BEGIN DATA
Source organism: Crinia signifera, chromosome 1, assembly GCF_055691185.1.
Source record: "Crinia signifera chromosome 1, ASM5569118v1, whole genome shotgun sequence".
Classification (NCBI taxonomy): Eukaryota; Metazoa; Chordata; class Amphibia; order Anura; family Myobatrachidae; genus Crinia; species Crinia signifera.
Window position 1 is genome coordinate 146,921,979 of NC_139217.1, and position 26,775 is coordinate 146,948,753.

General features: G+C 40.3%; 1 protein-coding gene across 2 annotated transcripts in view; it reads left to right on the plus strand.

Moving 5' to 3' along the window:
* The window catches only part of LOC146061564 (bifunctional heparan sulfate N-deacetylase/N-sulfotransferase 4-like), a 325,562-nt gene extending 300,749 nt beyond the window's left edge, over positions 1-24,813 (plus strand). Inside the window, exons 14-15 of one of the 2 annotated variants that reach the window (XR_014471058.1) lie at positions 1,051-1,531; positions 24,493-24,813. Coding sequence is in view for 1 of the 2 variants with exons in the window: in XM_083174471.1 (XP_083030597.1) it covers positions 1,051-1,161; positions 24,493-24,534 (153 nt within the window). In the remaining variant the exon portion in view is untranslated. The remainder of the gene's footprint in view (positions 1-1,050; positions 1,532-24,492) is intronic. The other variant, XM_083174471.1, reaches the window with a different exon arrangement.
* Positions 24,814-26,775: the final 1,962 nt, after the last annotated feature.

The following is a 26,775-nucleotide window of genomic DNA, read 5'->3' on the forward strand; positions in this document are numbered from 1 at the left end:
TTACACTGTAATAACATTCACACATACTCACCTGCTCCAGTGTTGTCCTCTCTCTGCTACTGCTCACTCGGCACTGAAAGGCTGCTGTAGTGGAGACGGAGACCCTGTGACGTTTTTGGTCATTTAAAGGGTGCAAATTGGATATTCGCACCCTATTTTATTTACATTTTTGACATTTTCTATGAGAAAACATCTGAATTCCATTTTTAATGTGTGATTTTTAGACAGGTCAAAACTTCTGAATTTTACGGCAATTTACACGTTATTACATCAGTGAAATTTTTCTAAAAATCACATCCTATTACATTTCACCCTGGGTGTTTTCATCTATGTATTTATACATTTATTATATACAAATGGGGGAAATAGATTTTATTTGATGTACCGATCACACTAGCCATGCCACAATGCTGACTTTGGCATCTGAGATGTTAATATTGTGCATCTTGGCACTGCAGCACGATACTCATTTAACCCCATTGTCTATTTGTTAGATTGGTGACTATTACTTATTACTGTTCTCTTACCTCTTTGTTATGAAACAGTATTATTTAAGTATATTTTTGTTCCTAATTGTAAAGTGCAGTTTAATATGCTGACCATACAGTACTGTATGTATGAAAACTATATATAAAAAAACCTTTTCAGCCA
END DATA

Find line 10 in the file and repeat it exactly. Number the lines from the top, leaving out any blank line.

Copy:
TTACACTGTAATAACATTCACACATACTCACCTGCTCCAGTGTTGTCCTCTCTCTGCTACTGCTCACTCGGCACTGAAAGGCTGCTGTAGTGGAGACGGAGACCCTGTGACGTTTTTGGTCATTTAAAGGGTGCAAATTGGATATTCGCACCCTATTTTATTTACATTTTTGACATTTTCTATGAGAAAACATCTGAATTCCATTTTTAATGTGTGATTTTTAGACAGGTCAAAACTTCTGAATTTTACGGCAATTTACACGTTATTACATCAGTGAAATTTTTCTAAAAATCACATCCTATTACATTTCACCCTGGGTGTTTTCATCTATGTATTTATACATTTATTATATACAAATGGGGGAAATAGATTTTATTTGATGTACCGATCACACTAGCCATGCCACAATGCTGACTTTGGCATCTGAGATGTTAATATTGTGCATCTTGGCACTGCAGCACGATACTCATTTAACCCCATTGTCTATTTGTTAGATTGGTGACTATTACTTATTACTGTTCTCTTACCTCTTTGTTATGAAACAGTATTATTTAAGTATATTTTTGTTCCTAATTGTAAAGTGCAGTTTAATATGCTGACCATACAGTACTGTATGTATGAAAACTATATATAAAAAAACCTTTTCAGCCA